Legend says that Rome was founded by Romulus and Remus, twin brothers who after being abandoned as infants, suckled a she-wolf to survive. The image of the young boys at the wolf’s teat has been recreated in countless artworks over thousands of years, but few are as famous as ‘La Lupa Capitolina’, the Capitoline Wolf.
Cast in bronze, the 75-centimetre statue was discovered in the 15th century and was at the time believed to be over one thousand years old. It wasn’t until the 2000s that analysis using a nuclear technique – radiocarbon dating – stunned the world by shattering that belief and firmly dating the statue to just the 12th century.
How could a single scientific technique so quickly and robustly overturn the understanding held for centuries of such an important cultural artefact? A new, freely available IAEA e-learning course on accelerator mass spectrometry (AMS) dating reveals the power of radiocarbon dating, its fundamentals and how to process and interpret its data. The course also expounds upon case studies, including the Capitoline Wolf, and presents an overview of other dating methods and forensic AMS applications.
“Radiocarbon dating has been absolutely transformative in the field of archaeology, and now with the growing proliferation of accelerators, there’s an opportunity to use it more widely also for authentication and provenance,” said Aliz Simon, an IAEA nuclear physicist who specialises in accelerator applications. She and her team developed the e-learning course, funded through the IAEA’s technical cooperation programme, to improve knowledge on radiocarbon dating and AMS techniques. “It’s important that we train those who can be end-users of AMS techniques to improve our understanding of the past or even solve crimes and combat the illicit trade of art, food, medicine and ivory,” Simon said.
AMS dating is a technique for measuring long-lived isotopes, primarily carbon-14, with a mass spectrometer and a particle accelerator. Carbon-14 is a radioactive isotope present in all living organisms. It decays at a steady rate, so by measuring the amount of carbon-14 present in a sample, researchers can determine its age. While measuring carbon-14 as a technique was originally conceived in the late 1940s with the use of liquid scintillation counters and gas proportional counters, today AMS dating is more popular, having proven to be more sensitive, less time consuming and requiring fewer samples.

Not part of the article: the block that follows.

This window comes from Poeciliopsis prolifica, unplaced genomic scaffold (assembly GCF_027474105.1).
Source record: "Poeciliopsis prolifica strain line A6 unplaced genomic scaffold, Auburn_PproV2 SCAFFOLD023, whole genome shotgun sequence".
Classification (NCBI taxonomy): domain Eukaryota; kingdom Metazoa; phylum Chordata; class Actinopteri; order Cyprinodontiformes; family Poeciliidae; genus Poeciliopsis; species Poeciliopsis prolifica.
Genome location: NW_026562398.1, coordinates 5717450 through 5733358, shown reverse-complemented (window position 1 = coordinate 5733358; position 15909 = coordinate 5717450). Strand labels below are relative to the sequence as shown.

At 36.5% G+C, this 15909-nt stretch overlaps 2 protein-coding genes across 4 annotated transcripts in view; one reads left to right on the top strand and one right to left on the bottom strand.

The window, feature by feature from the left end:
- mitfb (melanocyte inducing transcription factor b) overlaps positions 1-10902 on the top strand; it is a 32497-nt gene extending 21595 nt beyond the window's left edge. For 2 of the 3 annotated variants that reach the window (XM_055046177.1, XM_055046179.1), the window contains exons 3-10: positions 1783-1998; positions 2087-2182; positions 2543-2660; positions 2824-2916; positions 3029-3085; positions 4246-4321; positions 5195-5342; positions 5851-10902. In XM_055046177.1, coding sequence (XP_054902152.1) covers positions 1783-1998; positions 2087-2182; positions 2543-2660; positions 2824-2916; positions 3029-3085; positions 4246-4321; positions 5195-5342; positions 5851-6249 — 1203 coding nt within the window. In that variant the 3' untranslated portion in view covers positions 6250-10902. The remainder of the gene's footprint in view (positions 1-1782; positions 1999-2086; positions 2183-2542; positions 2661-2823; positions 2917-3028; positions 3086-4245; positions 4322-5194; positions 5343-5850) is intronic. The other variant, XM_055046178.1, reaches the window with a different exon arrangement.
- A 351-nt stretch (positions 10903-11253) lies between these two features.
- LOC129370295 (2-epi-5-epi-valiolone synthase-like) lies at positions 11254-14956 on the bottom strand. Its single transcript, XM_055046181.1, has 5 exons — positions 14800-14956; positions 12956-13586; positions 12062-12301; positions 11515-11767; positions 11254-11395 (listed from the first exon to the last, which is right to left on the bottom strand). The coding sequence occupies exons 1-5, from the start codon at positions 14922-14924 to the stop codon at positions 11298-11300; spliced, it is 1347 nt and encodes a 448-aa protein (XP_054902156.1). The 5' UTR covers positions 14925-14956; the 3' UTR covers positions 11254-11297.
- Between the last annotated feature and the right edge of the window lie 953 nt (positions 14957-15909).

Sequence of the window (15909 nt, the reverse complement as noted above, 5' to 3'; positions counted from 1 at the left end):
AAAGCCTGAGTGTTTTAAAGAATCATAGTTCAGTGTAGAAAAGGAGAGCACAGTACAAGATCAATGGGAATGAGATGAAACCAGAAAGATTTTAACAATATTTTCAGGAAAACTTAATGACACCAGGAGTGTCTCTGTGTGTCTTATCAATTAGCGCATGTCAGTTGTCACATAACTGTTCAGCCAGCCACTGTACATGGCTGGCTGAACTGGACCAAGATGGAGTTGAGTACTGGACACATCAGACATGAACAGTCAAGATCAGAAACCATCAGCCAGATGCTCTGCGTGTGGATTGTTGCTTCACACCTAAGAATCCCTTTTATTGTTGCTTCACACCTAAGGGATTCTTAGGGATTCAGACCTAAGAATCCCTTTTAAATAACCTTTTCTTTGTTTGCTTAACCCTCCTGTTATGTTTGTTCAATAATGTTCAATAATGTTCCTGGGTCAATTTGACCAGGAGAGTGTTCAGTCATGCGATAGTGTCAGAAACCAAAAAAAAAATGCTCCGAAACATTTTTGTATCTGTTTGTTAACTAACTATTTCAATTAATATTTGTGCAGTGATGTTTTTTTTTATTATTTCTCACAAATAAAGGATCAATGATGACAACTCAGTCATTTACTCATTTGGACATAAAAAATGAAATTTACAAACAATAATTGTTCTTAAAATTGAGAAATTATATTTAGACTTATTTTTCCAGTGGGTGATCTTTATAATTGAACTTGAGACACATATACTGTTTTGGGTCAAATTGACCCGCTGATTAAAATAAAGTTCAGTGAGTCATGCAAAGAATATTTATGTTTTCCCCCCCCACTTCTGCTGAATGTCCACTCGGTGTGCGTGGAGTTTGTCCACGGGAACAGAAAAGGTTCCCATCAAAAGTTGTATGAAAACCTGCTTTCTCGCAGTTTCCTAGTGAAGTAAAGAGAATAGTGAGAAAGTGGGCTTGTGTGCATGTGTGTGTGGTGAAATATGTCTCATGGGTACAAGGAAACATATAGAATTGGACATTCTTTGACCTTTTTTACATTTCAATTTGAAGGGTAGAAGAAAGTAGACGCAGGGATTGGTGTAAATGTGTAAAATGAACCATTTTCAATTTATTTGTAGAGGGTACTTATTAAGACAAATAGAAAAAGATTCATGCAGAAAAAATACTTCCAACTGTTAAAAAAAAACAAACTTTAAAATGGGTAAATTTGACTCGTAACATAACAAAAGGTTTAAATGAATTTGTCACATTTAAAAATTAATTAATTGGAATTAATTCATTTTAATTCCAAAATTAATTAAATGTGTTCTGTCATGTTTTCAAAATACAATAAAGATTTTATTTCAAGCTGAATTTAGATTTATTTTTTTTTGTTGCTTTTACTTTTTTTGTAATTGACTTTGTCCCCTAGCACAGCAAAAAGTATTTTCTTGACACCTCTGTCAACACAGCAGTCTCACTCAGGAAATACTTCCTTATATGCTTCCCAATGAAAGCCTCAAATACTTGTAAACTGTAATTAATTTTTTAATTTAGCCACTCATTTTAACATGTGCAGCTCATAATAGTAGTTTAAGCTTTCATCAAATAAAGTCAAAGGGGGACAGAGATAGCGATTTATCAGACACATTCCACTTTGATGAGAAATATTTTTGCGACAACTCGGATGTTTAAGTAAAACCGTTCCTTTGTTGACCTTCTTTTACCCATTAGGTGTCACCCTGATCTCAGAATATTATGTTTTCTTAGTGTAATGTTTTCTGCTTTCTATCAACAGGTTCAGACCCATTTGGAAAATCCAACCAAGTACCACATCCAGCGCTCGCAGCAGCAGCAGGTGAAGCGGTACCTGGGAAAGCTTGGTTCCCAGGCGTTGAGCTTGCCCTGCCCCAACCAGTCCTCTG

Radiocarbon dating has been absolutely transformative in the field of archaeology, and now with the growing proliferation of accelerators, there’s an opportunity to use it more widely also for authentication and provenance.
A revealing nuclear science course
Spread over six modules, the IAEA’s online course rewards participants with a certificate on completion. Modules take between 45 and 60 minutes to complete and students are assessed in each with a test – a passing grade of 60 per cent is required to receive the certificate.
“To develop this course we worked closely with our partners – globally respected institutions such as the University Paris-Saclay, an IAEA Collaborating Centre – to ensure that content is interesting and relevant to those that may be new to AMS applications, such as archaeologists, museum curators and forensic scientists from humanities backgrounds,” said Lena Bassel, an associate project officer for heritage science at the IAEA. Another partner in the course is the Australian Nuclear Science and Technology Organisation (ANSTO), an IAEA Collaborating Centre whose innovative use of AMS has shone light on Australia’s remarkable and long history.
Among the many rock shelters found in the Kimberley region of Western Australia are an estimated 100,000 artistic images. The ochre-coloured rocks of this area of the Outback are decorated with depictions of animals, people and abstract concepts, telling the stories and history of the region’s indigenous people. In a project described as a case study in the e-learning course, researchers from the University of Melbourne and ANSTO developed a method to extract datable carbon from ancient wasp nests lying above and below some of Kimberley’s rock art paintings. The researchers also developed tests to determine the reliability of these age estimates, which placed one rock art at over 17,000 years old – among the oldest radiometrically dated rock art in Australia.
“The cultures of First Australians are the oldest continuous cultures in the world, and the Kimberley is rich in paintings of different styles and motifs,” said Geraldine Jacobsen a Principal Research Scientist at ANSTO. “While it was always clear these paintings are ancient, determining how old they are was difficult because of the type of pigments used and the condition of the rock art. However, using innovative AMS approaches we’ve managed to date some of them and will continue to use AMS to better explore Australia’s past.”
To learn more about the rock art at Kimberley, the Capitoline Wolf, or other examples and innovative methods of radiocarbon dating, enrol in the IAEA’s AMS radiocarbon e-Learning Course.